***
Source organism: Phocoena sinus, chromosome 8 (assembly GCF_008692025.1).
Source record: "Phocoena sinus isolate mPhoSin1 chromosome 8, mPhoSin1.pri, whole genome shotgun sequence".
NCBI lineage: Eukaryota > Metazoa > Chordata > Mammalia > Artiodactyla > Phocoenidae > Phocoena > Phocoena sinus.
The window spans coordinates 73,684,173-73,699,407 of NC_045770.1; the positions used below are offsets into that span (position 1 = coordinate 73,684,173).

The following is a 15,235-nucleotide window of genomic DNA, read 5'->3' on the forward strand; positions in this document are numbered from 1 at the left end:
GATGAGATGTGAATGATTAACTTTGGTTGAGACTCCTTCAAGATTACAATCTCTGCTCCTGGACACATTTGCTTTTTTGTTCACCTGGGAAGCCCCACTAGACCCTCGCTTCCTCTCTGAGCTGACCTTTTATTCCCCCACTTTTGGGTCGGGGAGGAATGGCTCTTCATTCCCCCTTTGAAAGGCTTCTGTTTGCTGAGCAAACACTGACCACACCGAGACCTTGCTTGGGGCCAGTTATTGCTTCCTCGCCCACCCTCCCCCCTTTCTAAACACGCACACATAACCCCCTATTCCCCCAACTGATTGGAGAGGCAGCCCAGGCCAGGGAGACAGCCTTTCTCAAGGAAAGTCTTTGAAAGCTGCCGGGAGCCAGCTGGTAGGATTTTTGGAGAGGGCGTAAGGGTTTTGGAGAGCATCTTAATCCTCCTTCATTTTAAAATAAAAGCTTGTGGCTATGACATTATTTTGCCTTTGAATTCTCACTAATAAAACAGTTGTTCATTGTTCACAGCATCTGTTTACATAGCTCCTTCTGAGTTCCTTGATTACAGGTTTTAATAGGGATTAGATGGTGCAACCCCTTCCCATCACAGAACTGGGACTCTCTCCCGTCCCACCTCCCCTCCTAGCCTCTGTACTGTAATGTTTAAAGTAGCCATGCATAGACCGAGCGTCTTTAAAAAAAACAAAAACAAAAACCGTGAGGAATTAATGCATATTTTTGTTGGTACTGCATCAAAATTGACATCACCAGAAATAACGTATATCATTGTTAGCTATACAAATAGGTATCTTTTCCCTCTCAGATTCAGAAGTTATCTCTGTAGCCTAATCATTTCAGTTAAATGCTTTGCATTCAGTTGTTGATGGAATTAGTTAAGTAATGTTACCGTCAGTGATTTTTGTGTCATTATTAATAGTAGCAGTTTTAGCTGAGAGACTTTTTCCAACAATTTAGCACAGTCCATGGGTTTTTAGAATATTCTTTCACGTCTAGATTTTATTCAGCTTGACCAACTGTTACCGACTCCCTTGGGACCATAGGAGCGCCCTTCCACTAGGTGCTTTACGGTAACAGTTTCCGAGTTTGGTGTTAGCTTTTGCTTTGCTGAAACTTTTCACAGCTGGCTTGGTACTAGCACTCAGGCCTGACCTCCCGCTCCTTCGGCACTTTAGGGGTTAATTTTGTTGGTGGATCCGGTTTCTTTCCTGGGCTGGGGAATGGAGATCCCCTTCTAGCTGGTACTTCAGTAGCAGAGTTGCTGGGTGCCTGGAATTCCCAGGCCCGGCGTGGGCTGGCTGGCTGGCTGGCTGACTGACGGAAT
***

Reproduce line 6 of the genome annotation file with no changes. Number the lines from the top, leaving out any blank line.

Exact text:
GATGAGATGTGAATGATTAACTTTGGTTGAGACTCCTTCAAGATTACAATCTCTGCTCCTGGACACATTTGCTTTTTTGTTCACCTGGGAAGCCCCACTAGACCCTCGCTTCCTCTCTGAGCTGACCTTTTATTCCCCCACTTTTGGGTCGGGGAGGAATGGCTCTTCATTCCCCCTTTGAAAGGCTTCTGTTTGCTGAGCAAACACTGACCACACCGAGACCTTGCTTGGGGCCAGTTATTGCTTCCTCGCCCACCCTCCCCCCTTTCTAAACACGCACACATAACCCCCTATTCCCCCAACTGATTGGAGAGGCAGCCCAGGCCAGGGAGACAGCCTTTCTCAAGGAAAGTCTTTGAAAGCTGCCGGGAGCCAGCTGGTAGGATTTTTGGAGAGGGCGTAAGGGTTTTGGAGAGCATCTTAATCCTCCTTCATTTTAAAATAAAAGCTTGTGGCTATGACATTATTTTGCCTTTGAATTCTCACTAATAAAACAGTTGTTCATTGTTCACAGCATCTGTTTACATAGCTCCTTCTGAGTTCCTTGATTACAGGTTTTAATAGGGATTAGATGGTGCAACCCCTTCCCATCACAGAACTGGGACTCTCTCCCGTCCCACCTCCCCTCCTAGCCTCTGTACTGTAATGTTTAAAGTAGCCATGCATAGACCGAGCGTCTTTAAAAAAAACAAAAACAAAAACCGTGAGGAATTAATGCATATTTTTGTTGGTACTGCATCAAAATTGACATCACCAGAAATAACGTATATCATTGTTAGCTATACAAATAGGTATCTTTTCCCTCTCAGATTCAGAAGTTATCTCTGTAGCCTAATCATTTCAGTTAAATGCTTTGCATTCAGTTGTTGATGGAATTAGTTAAGTAATGTTACCGTCAGTGATTTTTGTGTCATTATTAATAGTAGCAGTTTTAGCTGAGAGACTTTTTCCAACAATTTAGCACAGTCCATGGGTTTTTAGAATATTCTTTCACGTCTAGATTTTATTCAGCTTGACCAACTGTTACCGACTCCCTTGGGACCATAGGAGCGCCCTTCCACTAGGTGCTTTACGGTAACAGTTTCCGAGTTTGGTGTTAGCTTTTGCTTTGCTGAAACTTTTCACAGCTGGCTTGGTACTAGCACTCAGGCCTGACCTCCCGCTCCTTCGGCACTTTAGGGGTTAATTTTGTTGGTGGATCCGGTTTCTTTCCTGGGCTGGGGAATGGAGATCCCCTTCTAGCTGGTACTTCAGTAGCAGAGTTGCTGGGTGCCTGGAATTCCCAGGCCCGGCGTGGGCTGGCTGGCTGGCTGGCTGACTGACGGAAT